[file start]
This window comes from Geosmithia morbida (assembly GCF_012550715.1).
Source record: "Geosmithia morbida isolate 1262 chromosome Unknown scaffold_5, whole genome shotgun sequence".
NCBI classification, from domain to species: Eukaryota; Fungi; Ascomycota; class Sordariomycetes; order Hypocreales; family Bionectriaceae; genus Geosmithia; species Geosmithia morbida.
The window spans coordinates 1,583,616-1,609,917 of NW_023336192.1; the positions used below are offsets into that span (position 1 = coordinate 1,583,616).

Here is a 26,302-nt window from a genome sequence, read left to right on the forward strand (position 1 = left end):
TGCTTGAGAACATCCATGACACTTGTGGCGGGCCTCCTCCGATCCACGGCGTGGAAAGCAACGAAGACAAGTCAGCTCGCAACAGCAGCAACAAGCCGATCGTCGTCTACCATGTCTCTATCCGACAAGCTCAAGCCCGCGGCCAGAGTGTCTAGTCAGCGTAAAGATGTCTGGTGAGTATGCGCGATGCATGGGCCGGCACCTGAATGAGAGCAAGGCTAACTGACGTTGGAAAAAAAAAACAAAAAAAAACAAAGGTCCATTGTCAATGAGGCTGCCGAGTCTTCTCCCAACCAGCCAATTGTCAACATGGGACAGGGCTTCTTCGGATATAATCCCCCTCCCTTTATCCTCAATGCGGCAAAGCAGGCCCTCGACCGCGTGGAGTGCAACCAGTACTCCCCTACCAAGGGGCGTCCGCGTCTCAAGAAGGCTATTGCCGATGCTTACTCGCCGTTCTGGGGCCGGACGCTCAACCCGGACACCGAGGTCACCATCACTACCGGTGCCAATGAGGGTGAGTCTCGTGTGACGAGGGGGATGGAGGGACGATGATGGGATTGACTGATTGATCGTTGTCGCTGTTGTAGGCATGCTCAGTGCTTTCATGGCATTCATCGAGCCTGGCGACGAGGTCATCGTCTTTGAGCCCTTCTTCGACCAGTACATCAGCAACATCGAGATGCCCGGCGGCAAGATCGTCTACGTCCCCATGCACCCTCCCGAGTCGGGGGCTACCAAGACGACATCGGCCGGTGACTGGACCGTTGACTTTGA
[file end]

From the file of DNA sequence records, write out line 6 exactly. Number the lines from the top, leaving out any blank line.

TGCTTGAGAACATCCATGACACTTGTGGCGGGCCTCCTCCGATCCACGGCGTGGAAAGCAACGAAGACAAGTCAGCTCGCAACAGCAGCAACAAGCCGATCGTCGTCTACCATGTCTCTATCCGACAAGCTCAAGCCCGCGGCCAGAGTGTCTAGTCAGCGTAAAGATGTCTGGTGAGTATGCGCGATGCATGGGCCGGCACCTGAATGAGAGCAAGGCTAACTGACGTTGGAAAAAAAAAACAAAAAAAAACAAAGGTCCATTGTCAATGAGGCTGCCGAGTCTTCTCCCAACCAGCCAATTGTCAACATGGGACAGGGCTTCTTCGGATATAATCCCCCTCCCTTTATCCTCAATGCGGCAAAGCAGGCCCTCGACCGCGTGGAGTGCAACCAGTACTCCCCTACCAAGGGGCGTCCGCGTCTCAAGAAGGCTATTGCCGATGCTTACTCGCCGTTCTGGGGCCGGACGCTCAACCCGGACACCGAGGTCACCATCACTACCGGTGCCAATGAGGGTGAGTCTCGTGTGACGAGGGGGATGGAGGGACGATGATGGGATTGACTGATTGATCGTTGTCGCTGTTGTAGGCATGCTCAGTGCTTTCATGGCATTCATCGAGCCTGGCGACGAGGTCATCGTCTTTGAGCCCTTCTTCGACCAGTACATCAGCAACATCGAGATGCCCGGCGGCAAGATCGTCTACGTCCCCATGCACCCTCCCGAGTCGGGGGCTACCAAGACGACATCGGCCGGTGACTGGACCGTTGACTTTGA